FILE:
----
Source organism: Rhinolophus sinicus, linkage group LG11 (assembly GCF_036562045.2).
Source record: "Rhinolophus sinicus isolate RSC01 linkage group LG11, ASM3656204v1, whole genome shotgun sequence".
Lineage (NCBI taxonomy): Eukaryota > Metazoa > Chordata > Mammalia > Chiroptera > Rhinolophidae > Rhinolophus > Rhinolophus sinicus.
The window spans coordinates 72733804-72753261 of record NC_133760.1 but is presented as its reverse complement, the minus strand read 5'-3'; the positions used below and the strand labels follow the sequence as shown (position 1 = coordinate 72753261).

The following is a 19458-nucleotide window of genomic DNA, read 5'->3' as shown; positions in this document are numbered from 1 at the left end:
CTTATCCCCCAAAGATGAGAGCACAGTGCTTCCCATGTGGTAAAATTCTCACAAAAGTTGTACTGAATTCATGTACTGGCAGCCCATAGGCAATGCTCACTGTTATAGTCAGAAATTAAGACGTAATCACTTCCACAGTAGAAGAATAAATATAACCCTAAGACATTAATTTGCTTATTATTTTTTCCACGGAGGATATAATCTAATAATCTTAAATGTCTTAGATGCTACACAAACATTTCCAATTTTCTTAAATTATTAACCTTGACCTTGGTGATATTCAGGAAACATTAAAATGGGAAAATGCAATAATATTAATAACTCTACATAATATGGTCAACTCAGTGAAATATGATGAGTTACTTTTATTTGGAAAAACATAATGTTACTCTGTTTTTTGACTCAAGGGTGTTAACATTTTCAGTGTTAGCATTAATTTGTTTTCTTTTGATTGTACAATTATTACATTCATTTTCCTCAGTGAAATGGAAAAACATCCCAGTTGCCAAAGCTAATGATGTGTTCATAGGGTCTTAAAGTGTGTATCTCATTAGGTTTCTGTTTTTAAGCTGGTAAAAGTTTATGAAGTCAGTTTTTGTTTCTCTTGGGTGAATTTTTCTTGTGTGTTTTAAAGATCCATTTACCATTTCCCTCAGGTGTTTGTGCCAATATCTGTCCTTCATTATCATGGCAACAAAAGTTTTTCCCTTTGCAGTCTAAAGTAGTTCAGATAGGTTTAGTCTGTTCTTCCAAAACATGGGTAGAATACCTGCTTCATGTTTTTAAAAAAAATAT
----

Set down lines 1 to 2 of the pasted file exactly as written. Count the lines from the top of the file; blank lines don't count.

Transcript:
Source organism: Rhinolophus sinicus, linkage group LG11 (assembly GCF_036562045.2).
Source record: "Rhinolophus sinicus isolate RSC01 linkage group LG11, ASM3656204v1, whole genome shotgun sequence".